Things to Do in South East Ireland
Waterford Crystal, the prestigious brand behind New York City’s Times Square New Year’s Eve Ball and the chandeliers at Westminster Abbey, was founded back in 1783. These days, the public can visit the main crystal factory complex to observe skilled craftsmen blowing the molten crystal or browse a collection of dazzling crystal pieces.
The limestone cave complex at Dunmore stretches around 0.5 km (0.25 miles) underground and descends to a depth of 46 m (150 ft). It is open for guided tours of the caverns, which are rich in gleaming limestone stalactites and stalagmites that have been forming, drip by drip, for more than 300 million years. The most spectacular is a vast, colonnaded pillar dubbed the ‘Market Cross’, which is found in a chamber known as the ‘Town Hall’ and is over five m (16.5 ft) high. There is evidence in ancient Irish literature of man settling in the caves as far back as the ninth century, while bones and teeth found in the inner chambers of the complex are thought to be the remains of Vikings murdered in 928. In addition, a hoard of silver and bronze coins, wire buttons and ingots were discovered there in 1999; they are currently displayed in the National Museum of Ireland in Dublin and are believed to date from around 970 AD. A small visitor center showcases the history and geology of the cave complex.
Built more than 800 years ago, Hook Lighthouse is one of the oldest operational lighthouses in the world. Picturesquely perched on Hook Head, at the tip of Hook Peninsula, the squat black-and-white-striped structure marks the eastern entrance to Waterford Harbour. Explore the tower and learn about the history of the lighthouse.
Wayfaring Norse invaders first arrived in Ireland in the eighth century, and while they looted, enslaved and caused quite a bit of destruction, these early Vikings also founded several Irish towns, including Waterford. Established in 914, Waterford is Ireland’s oldest city, and its cultural and historic center — once surrounded by Viking walls — is today known as the Viking Triangle.
One of the Triangle’s most fascinating landmarks is Reginald’s Tower, a twelfth century building that now houses one of the three Waterford Treasures Museums. It is also the only monument in the country to be named after a Viking. Other attractions of note in the Viking Triangle’s narrow streets are the Medieval Museum, Bishop’s Palace and the House of Waterford Crystal.
Imposing and isolated in an expansive Irish field, Loftus Hall is a mansion shrouded in mystery that has stood since the 14th century. With its curious history, the estate has been called ‘the most haunted house in Ireland.’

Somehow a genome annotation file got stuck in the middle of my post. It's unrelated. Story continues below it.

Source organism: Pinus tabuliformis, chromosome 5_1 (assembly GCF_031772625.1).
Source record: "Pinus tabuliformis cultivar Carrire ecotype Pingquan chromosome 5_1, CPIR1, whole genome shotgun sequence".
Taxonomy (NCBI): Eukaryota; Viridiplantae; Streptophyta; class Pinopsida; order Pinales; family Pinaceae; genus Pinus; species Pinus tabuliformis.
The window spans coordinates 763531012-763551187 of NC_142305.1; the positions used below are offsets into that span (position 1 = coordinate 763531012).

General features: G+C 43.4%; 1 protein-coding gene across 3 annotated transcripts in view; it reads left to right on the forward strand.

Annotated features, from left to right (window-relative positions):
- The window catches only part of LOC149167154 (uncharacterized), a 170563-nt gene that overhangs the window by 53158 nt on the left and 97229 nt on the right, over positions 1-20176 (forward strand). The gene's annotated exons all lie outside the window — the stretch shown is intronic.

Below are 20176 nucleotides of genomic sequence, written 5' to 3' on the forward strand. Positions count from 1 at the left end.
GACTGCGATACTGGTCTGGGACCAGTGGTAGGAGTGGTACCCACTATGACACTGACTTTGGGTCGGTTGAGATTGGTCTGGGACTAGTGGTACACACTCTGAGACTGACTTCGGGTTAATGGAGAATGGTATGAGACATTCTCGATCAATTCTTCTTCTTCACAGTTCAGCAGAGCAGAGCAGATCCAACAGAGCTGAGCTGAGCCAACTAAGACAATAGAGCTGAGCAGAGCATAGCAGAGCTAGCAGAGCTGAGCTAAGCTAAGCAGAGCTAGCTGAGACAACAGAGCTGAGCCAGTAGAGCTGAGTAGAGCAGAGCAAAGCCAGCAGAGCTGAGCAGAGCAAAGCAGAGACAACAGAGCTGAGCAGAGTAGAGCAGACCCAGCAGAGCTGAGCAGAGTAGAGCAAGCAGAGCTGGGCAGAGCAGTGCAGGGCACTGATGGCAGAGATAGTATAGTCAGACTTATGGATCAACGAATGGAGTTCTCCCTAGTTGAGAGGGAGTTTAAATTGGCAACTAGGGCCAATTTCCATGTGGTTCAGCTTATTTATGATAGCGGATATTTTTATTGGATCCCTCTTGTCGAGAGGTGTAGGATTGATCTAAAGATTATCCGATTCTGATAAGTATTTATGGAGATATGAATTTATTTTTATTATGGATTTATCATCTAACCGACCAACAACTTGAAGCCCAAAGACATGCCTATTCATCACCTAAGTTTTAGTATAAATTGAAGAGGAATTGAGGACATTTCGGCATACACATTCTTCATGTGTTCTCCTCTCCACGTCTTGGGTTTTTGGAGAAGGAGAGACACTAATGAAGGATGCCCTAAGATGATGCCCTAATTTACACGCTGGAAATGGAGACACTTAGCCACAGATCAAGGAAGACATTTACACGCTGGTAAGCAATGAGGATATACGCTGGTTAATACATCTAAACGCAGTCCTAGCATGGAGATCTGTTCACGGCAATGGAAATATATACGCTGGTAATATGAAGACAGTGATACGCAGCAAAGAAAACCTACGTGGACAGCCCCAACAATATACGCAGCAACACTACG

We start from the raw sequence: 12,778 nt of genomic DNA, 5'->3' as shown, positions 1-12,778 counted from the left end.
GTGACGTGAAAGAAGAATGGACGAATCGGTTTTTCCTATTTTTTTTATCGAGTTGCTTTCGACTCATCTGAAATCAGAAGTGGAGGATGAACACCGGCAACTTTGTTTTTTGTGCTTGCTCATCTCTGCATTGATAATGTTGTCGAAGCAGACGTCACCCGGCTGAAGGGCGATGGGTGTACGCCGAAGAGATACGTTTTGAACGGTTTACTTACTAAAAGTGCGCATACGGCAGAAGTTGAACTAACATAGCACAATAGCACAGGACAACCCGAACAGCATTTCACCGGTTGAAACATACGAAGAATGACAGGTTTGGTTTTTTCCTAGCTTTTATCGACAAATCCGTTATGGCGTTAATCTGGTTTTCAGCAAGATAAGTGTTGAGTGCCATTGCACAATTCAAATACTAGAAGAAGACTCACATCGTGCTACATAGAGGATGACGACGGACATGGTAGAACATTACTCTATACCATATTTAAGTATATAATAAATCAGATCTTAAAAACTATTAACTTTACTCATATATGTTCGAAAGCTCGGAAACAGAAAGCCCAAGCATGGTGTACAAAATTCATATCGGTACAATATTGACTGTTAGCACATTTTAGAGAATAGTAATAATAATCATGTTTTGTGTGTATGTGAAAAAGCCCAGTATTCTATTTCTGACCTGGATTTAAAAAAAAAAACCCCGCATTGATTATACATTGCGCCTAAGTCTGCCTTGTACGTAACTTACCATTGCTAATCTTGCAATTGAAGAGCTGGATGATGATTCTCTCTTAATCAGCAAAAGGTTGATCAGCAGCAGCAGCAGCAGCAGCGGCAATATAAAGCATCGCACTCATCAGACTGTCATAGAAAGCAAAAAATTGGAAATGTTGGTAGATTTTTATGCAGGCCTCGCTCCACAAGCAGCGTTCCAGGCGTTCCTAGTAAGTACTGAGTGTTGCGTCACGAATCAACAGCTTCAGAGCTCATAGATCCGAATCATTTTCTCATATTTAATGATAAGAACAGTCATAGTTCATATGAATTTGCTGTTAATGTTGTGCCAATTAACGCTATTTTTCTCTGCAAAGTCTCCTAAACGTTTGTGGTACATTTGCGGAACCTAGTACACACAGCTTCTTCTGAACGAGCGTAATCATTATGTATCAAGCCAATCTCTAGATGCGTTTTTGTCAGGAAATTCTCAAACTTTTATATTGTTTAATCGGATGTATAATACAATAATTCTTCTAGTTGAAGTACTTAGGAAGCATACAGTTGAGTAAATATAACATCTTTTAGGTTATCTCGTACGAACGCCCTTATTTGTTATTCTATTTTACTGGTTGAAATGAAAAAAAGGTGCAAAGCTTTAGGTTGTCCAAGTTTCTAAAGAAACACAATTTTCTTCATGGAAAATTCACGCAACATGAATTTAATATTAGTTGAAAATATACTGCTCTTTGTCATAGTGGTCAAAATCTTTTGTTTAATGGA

It is rumored that while a family was watching the home, with the owners on holiday, the house was approached by a young man who arrived from out of town. The man was welcomed indoors by the daughter Anne, who noticed that the man had a cloven foot during a game of cards. It is said that the man exited immediately through the roof, which left a hole in the ceiling that has never fully repaired. It is also said that the girl still haunts the house as a ghost after she fell ill following the visit. But this is just the ghost story…
The home was later converted into a school for girls and convent by the Sisters of Providence, after being abandoned by the Loftus family. The beautiful home maintains its beautifully tiled floors and majestic staircase. Whether or not a ghost inhabits the space is still up to interpretation.
The Waterford Treasures Medieval Museum is one of three museums that make up the Viking Triangle in Waterford, Ireland. It is Ireland’s only purpose-built medieval museum and features two medieval chambers: the 13th century Choristers’ Hall and the 15th century Mayor’s Wine Vault. The latter is the oldest wine vault in Ireland, built around 1440.
Visitors to the Medieval Museum have the opportunity to see an impressive collection of historical treasures, including the Relic of the True Cross, acquired by Pope Paschal II during the First Crusade, and King Henry VIII’s Cap of Maintenance, the only piece of the king’s wardrobe to survive anywhere in the world. Also on display are the Great Charter Roll of Waterford from the 14th century, the Sword of King Edward IV, the Cloth of Gold Vestments from the 15th century, the Great Parchment Book of Waterford, which contains city records from 1356 to 1649, and the Luker Chalice, the oldest Waterford chalice in existence.
The vast Gothic cathedral of St. Canice is named in honor of a sixth-century Irish abbot and preacher and sits on the site of a church dating right back to that time. Completed in 1285, it is a prominent landmark in the charming – and tiny – Irish city of Kilkenny, which in the sixth century was the main settlement of the ancient Kingdom of Ossary. The town grew to be a Catholic center of some importance in Ireland, which explains the presence of the country’s second-largest cathedral. Complete with rose windows and slender spires, the exterior of the cathedral is built of limestone, and on sunny days its interior is aglow with light that sparkles on the patterned marble floors from the stained-glass windows. Among its treasures are several unusual 17th-century tomb chests and the reputed stone throne of St Kieran, a fifth-century bishop. St. Canice also houses the Great War Memorial List, containing the names of all Irishmen who died in World War I.
The slender, 98.5-foot (30-meter) round tower adjacent to the church was built in the ninth century and originally acted as a look-out tower to protect the residents of Kilkenny and their precious religious sites. It can be climbed by a steep internal stairway for views over the medieval rooftops of the city center.
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